It found that large facilities nationwide charge between $20 and $850 for each test, not including the cost of the provider visit, facility fee or other services.
These fees do not reflect rates that hospitals negotiate with insurers for in-network care.
While federal law now requires insurers, Medicare and Medicaid to cover the tests at no cost to patients and provides funding to cover costs for testing the uninsured, limits to the federal requirements mean that some patients may still receive bills, Kaiser said.
The typical list price for the test was $127, and about half of hospitals charge between $100 and $199. Nearly one in five price their tests at more than $200.
Some hospitals offer a discounted rate for patients who pay themselves, with the cost ranging from $36 to $180. Other hospitals say that the uninsured or those paying themselves can receive free or discounted care through financial assistance programs.
Some insurers and hospitals may also negotiate a price for tests done out-of-network.
Medicare reimburses providers $51 or $100 per test, depending on its type. There is no cost-sharing for enrollees.
Though the two coronavirus relief bills Congress passed in March sought to eliminate cost-sharing for those seeking testing, some patients may still get bills, Kaiser found. They include some people who sought care but were not actually given a test, some who were tested at out-of-network facilities and some who have health insurance plans that don’t meet Affordable Care Act requirements, such as short-term policies.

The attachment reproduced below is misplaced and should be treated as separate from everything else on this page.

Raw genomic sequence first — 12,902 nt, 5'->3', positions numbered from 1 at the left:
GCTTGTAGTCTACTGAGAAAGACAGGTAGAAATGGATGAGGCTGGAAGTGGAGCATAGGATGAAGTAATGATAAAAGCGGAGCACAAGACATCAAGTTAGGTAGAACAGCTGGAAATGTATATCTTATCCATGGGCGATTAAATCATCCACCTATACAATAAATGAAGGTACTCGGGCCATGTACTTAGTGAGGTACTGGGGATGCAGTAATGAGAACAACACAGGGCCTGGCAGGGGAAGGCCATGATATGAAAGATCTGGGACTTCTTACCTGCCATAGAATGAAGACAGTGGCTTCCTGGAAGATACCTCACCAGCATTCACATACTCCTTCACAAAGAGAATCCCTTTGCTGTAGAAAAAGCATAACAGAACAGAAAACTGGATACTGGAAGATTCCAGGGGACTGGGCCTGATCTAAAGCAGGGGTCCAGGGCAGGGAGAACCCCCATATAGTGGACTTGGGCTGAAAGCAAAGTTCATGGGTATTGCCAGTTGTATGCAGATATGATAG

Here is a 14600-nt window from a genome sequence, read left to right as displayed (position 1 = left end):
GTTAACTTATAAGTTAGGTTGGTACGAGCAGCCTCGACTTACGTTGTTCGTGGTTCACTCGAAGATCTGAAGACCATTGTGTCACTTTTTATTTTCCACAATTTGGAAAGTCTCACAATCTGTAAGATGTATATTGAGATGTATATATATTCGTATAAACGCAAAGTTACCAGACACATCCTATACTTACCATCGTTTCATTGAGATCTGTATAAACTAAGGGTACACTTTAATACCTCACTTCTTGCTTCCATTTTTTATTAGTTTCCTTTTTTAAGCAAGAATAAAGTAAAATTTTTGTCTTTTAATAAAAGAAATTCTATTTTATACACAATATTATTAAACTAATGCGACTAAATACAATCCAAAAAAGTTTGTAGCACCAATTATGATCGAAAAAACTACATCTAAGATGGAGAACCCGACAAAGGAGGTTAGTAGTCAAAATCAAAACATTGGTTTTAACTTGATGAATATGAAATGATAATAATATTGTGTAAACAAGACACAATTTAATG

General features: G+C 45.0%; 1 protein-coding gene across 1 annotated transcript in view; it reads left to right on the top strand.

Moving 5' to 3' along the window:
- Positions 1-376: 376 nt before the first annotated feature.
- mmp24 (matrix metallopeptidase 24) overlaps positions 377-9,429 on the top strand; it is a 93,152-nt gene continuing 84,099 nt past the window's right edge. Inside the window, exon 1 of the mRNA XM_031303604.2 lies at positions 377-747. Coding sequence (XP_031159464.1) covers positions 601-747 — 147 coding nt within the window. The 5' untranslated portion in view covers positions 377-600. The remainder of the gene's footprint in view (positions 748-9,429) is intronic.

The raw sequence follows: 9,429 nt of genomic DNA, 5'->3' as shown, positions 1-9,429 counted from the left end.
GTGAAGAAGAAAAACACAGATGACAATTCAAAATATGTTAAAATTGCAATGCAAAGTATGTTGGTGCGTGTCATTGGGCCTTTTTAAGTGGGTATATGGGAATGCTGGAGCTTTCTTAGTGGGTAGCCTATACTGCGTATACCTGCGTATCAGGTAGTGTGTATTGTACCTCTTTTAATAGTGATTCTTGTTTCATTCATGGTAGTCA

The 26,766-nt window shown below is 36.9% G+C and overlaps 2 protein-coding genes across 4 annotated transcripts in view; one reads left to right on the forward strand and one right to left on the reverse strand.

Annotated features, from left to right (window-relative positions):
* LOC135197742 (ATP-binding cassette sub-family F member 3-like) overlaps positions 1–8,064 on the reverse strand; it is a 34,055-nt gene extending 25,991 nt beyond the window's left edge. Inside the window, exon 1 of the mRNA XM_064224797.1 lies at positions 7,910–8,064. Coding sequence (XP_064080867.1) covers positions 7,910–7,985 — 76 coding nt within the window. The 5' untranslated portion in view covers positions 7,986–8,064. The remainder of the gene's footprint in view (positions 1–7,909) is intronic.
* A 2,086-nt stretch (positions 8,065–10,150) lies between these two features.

The analysis sought to examine publicly posted prices at the two largest hospitals in each state and the District of Columbia. Federal law requires hospitals to make this information available on their websites, but prices could only be found for 78 of the 102 hospitals reviewed. The prices reflect the charges for out-of-network services since data on negotiated rates for in-network care is not available.
More than 695,000 Covid-19 daily test results were confirmed, on average, in early July, Kaiser said.
“In light of the ongoing spread of COVID-19 in states across the country, many labs are now receiving more test orders than they are able to process in a single day,” Julie Khani, the association’s president, said in a statement. “We have urged ordering providers to prioritize testing for those most in need, especially hospitalized and symptomatic patients.”
On Monday, Quest Diagnostics said some of its tests were taking seven days to turn around because of the demand.
Without quick testing, people cannot know whether they have the virus and take steps to avoid spreading it. Fast testing is central to contact tracing, the method that public health experts say is key to controlling the spread of the pandemic.
CNN Health’s Maggie Fox contributed to this report.